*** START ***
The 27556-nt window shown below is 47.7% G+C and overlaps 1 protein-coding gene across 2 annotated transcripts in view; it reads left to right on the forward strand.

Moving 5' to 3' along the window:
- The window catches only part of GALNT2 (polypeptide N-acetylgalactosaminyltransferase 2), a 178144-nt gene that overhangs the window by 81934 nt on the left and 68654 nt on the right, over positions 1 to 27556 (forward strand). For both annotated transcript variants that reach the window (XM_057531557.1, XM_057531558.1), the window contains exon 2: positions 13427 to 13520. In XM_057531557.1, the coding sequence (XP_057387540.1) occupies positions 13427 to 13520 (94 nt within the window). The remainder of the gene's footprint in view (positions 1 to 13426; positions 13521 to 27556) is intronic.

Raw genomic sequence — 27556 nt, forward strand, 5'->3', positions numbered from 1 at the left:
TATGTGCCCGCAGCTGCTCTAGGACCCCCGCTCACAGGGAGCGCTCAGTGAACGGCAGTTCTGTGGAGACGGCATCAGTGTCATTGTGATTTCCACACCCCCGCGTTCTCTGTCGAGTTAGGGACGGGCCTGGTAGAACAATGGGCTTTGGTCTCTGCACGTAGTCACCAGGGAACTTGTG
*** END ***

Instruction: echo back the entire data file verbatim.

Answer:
The 27556-nt window shown below is 47.7% G+C and overlaps 1 protein-coding gene across 2 annotated transcripts in view; it reads left to right on the forward strand.

Moving 5' to 3' along the window:
- The window catches only part of GALNT2 (polypeptide N-acetylgalactosaminyltransferase 2), a 178144-nt gene that overhangs the window by 81934 nt on the left and 68654 nt on the right, over positions 1 to 27556 (forward strand). For both annotated transcript variants that reach the window (XM_057531557.1, XM_057531558.1), the window contains exon 2: positions 13427 to 13520. In XM_057531557.1, the coding sequence (XP_057387540.1) occupies positions 13427 to 13520 (94 nt within the window). The remainder of the gene's footprint in view (positions 1 to 13426; positions 13521 to 27556) is intronic.

Raw genomic sequence — 27556 nt, forward strand, 5'->3', positions numbered from 1 at the left:
TATGTGCCCGCAGCTGCTCTAGGACCCCCGCTCACAGGGAGCGCTCAGTGAACGGCAGTTCTGTGGAGACGGCATCAGTGTCATTGTGATTTCCACACCCCCGCGTTCTCTGTCGAGTTAGGGACGGGCCTGGTAGAACAATGGGCTTTGGTCTCTGCACGTAGTCACCAGGGAACTTGTG